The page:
Comparative Genomics-seq, user manual
Table of contents
- Getting started
- Command Line Interface
- Graphical User Interface
- Sample data
- Load data
- Load the target sequence
- Load other sequences
- Provide an output directory
- Sequence parameters
- Run analysis
- Preprocessing sequences
- Conserved regions
- RNA structures
- Viewing results
CG-seq is a software pipeline to identify noncoding RNAs in
a genomic sequence by comparative analysis. It takes as input a
genomic sequence (called the target sequence) and a set of other
sequences coming from a variety of species to be compared against
the target sequences.
The algorithm of CG-seq proceeds in four steps.
- Preprocessing. Sequences are preprocessed to mask CDSs, or to
remove redundancy between strains coming from the same species (optional).
- Alignment. The target sequence is compared to all other sequences
to detect similar sequences across species.
- Conserved regions. Pairwise alignments are
combined into clusters of significantly conserved regions.
- RNA structure. Conserved regions are investigated by
inspection of evolutionary patterns to select sequences exhibiting a
conserved consensus secondary structures.
2 Getting started
2.1 Command Line Interface
To run the command line interface, you have to invoque the CG-seq.pl
script located at the root of the CG-seq directory.
perl CG-seq.pl <target file> <species1..speciesN> -o
- target file: genomic sequence to process, in
- species1..speciesN: files and/or directories
containing sequequences that will be compared to
the target sequence to find conserved regions..
- output_directory: directory where result files
will be saved.
- --all: execute all program tools (Default)
- --mask-regions=CONF: mask CDSs and/or known ncRNAs in the target sequence.
This option is effective only if a GENBANK file is provided with the FASTA file.
- --mask-redundancy=CONF: clean up redundant
regions between several strains of a same species. Sequences are considered as soon as they are placed in the same directory.
- --yass=CONF: execute the pairwise alignment between the target
sequence and each other sequences using YASS.
- --blast=CONF: execute the pairwise alignment between
the target sequence and each other sequences using BLAST.
- --conserved=CONF: execute CGseqcore program to find
conserved regions from alignments.
- --carnac=CONF: execute Carnac program to predict secondary
structure of conserved regions found.
- --rnaz=CONF: execute RNAz program to predict secondary
structure of conserved regions found.
- --quiet: do not print any messages in STDOUT.
- -h,--help: print the script usage and help.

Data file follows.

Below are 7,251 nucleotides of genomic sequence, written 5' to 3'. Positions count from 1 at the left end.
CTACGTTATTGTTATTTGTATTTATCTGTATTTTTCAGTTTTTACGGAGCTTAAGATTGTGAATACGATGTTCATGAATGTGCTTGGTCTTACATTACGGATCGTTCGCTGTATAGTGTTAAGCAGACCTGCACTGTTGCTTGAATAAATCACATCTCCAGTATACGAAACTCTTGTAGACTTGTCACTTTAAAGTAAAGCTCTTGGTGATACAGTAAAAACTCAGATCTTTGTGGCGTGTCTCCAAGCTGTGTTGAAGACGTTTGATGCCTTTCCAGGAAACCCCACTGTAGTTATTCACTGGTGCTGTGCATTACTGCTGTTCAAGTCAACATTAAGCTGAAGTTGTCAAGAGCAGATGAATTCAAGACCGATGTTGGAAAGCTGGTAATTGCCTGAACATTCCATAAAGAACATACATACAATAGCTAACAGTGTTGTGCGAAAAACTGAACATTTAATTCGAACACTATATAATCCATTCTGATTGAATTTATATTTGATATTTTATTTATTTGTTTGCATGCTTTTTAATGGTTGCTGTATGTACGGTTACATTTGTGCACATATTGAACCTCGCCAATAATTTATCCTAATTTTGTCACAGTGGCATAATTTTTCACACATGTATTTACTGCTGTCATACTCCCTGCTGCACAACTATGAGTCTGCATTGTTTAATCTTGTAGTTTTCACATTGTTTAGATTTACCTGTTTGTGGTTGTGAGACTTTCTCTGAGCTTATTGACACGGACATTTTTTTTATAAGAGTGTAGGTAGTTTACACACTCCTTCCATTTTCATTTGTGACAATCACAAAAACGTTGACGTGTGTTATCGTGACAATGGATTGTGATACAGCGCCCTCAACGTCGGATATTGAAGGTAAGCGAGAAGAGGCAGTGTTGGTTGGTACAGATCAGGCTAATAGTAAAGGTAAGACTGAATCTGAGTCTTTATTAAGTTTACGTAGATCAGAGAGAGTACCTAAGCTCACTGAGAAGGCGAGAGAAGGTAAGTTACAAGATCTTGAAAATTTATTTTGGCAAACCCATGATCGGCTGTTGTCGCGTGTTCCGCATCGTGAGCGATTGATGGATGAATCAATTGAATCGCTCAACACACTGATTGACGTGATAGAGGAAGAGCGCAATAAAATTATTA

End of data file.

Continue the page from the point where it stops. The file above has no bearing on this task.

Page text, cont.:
All tools are provided with default configuration files (located
in the directory "cfg"), that provide default option
values. If you wish to use alternative values, you have to
create your own configuration file and invocate it through the
command line (for example --yass=MY_CONF_FILE). The
syntax of configuration files is as follows. Each option is
first decribed, then its default value is given. Lines that
begin with the character "#" are considered as
Example: gap opening/extension costs (yass.conf)
# Gap opening/extension costs
Parameters and options are described in further details in Sections Load data, Run analysis and Viewing results.
2.2 Graphical User Interface
The graphical user interface is available under the jar
To launch the graphical user interface you can double click the jar file, or type
java -jar CG-seq.jar in command prompt.
For Unix users, if you need to recompile the jar file, a Makefile is available
in the "gui" directory to do so.
The meaning of buttons is a follows.
Access this contextual help
Upload a file or a directory
2.3 Sample data
Sample data can be found in directory "sample".
Example of command:
--mask-redundancy --mask-regions --yass --conserved --carnac
The target sequence is sample/Yersinia_pestis/NC_003143.fna. This sequence is compared to Yersinia frederiksenii and Yersinia enterocolitica. --mask-redundancy and --mask-regions are for step 1, --yass is for step 2, --conserved is for step 3, --carnac is for step 4. All tools are used with default configuration files.
3 Load data
3.1 Load the target sequence
Command line parameter: <target>
The target sequence is the sequence on which you want to identify
noncoding RNAs. You have to upload a FASTA file containing the
sequence. Additionally, if you want to mask functional annotated regions (CDSs, ncRNAs) in your FASTA file, a
GENBANK annotation file is required. This annotation file must be suffixed by